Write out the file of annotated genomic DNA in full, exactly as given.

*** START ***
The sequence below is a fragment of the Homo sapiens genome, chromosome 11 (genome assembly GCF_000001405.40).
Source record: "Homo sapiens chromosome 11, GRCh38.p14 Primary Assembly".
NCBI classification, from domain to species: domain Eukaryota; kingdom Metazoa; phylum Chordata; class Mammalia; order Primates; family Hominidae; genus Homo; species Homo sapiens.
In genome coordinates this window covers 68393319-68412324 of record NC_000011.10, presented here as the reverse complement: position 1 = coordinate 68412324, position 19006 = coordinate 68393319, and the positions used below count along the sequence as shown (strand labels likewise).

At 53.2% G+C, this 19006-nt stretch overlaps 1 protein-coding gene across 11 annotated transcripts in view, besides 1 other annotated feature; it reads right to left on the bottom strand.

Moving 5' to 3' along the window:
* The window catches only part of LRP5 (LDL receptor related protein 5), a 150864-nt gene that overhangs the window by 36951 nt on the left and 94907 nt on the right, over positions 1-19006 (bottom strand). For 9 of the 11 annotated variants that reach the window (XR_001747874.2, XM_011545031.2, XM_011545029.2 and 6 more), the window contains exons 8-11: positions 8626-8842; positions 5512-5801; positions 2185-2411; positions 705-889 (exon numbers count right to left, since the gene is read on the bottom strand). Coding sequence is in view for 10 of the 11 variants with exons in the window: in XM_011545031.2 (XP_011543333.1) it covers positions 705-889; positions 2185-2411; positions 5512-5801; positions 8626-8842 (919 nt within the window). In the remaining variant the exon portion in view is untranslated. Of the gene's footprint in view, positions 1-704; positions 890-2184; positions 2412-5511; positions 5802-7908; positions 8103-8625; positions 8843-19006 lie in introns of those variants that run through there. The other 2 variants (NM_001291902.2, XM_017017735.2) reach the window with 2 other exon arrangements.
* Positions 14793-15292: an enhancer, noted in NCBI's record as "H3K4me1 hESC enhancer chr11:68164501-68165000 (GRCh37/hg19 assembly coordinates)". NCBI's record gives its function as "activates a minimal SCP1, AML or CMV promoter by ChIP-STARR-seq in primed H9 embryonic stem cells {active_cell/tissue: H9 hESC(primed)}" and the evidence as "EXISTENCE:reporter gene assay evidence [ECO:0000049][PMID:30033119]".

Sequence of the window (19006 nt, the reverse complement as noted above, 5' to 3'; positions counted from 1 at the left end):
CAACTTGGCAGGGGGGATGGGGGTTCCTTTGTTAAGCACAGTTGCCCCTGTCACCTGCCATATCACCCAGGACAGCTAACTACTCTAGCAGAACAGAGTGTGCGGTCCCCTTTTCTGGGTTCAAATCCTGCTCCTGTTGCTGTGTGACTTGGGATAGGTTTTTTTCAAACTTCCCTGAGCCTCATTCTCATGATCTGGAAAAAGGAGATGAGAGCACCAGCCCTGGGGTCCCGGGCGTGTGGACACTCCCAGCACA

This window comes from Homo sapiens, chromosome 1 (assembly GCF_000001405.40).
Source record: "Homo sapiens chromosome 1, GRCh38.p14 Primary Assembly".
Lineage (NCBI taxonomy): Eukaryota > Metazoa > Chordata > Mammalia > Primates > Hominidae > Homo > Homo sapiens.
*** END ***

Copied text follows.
The sequence below is a fragment of the Homo sapiens genome, chromosome 11 (genome assembly GCF_000001405.40).
Source record: "Homo sapiens chromosome 11, GRCh38.p14 Primary Assembly".
NCBI classification, from domain to species: domain Eukaryota; kingdom Metazoa; phylum Chordata; class Mammalia; order Primates; family Hominidae; genus Homo; species Homo sapiens.
In genome coordinates this window covers 68393319-68412324 of record NC_000011.10, presented here as the reverse complement: position 1 = coordinate 68412324, position 19006 = coordinate 68393319, and the positions used below count along the sequence as shown (strand labels likewise).

At 53.2% G+C, this 19006-nt stretch overlaps 1 protein-coding gene across 11 annotated transcripts in view, besides 1 other annotated feature; it reads right to left on the bottom strand.

Moving 5' to 3' along the window:
* The window catches only part of LRP5 (LDL receptor related protein 5), a 150864-nt gene that overhangs the window by 36951 nt on the left and 94907 nt on the right, over positions 1-19006 (bottom strand). For 9 of the 11 annotated variants that reach the window (XR_001747874.2, XM_011545031.2, XM_011545029.2 and 6 more), the window contains exons 8-11: positions 8626-8842; positions 5512-5801; positions 2185-2411; positions 705-889 (exon numbers count right to left, since the gene is read on the bottom strand). Coding sequence is in view for 10 of the 11 variants with exons in the window: in XM_011545031.2 (XP_011543333.1) it covers positions 705-889; positions 2185-2411; positions 5512-5801; positions 8626-8842 (919 nt within the window). In the remaining variant the exon portion in view is untranslated. Of the gene's footprint in view, positions 1-704; positions 890-2184; positions 2412-5511; positions 5802-7908; positions 8103-8625; positions 8843-19006 lie in introns of those variants that run through there. The other 2 variants (NM_001291902.2, XM_017017735.2) reach the window with 2 other exon arrangements.
* Positions 14793-15292: an enhancer, noted in NCBI's record as "H3K4me1 hESC enhancer chr11:68164501-68165000 (GRCh37/hg19 assembly coordinates)". NCBI's record gives its function as "activates a minimal SCP1, AML or CMV promoter by ChIP-STARR-seq in primed H9 embryonic stem cells {active_cell/tissue: H9 hESC(primed)}" and the evidence as "EXISTENCE:reporter gene assay evidence [ECO:0000049][PMID:30033119]".

Sequence of the window (19006 nt, the reverse complement as noted above, 5' to 3'; positions counted from 1 at the left end):
CAACTTGGCAGGGGGGATGGGGGTTCCTTTGTTAAGCACAGTTGCCCCTGTCACCTGCCATATCACCCAGGACAGCTAACTACTCTAGCAGAACAGAGTGTGCGGTCCCCTTTTCTGGGTTCAAATCCTGCTCCTGTTGCTGTGTGACTTGGGATAGGTTTTTTTCAAACTTCCCTGAGCCTCATTCTCATGATCTGGAAAAAGGAGATGAGAGCACCAGCCCTGGGGTCCCGGGCGTGTGGACACTCCCAGCACA

This window comes from Homo sapiens, chromosome 1 (assembly GCF_000001405.40).
Source record: "Homo sapiens chromosome 1, GRCh38.p14 Primary Assembly".
Lineage (NCBI taxonomy): Eukaryota > Metazoa > Chordata > Mammalia > Primates > Hominidae > Homo > Homo sapiens.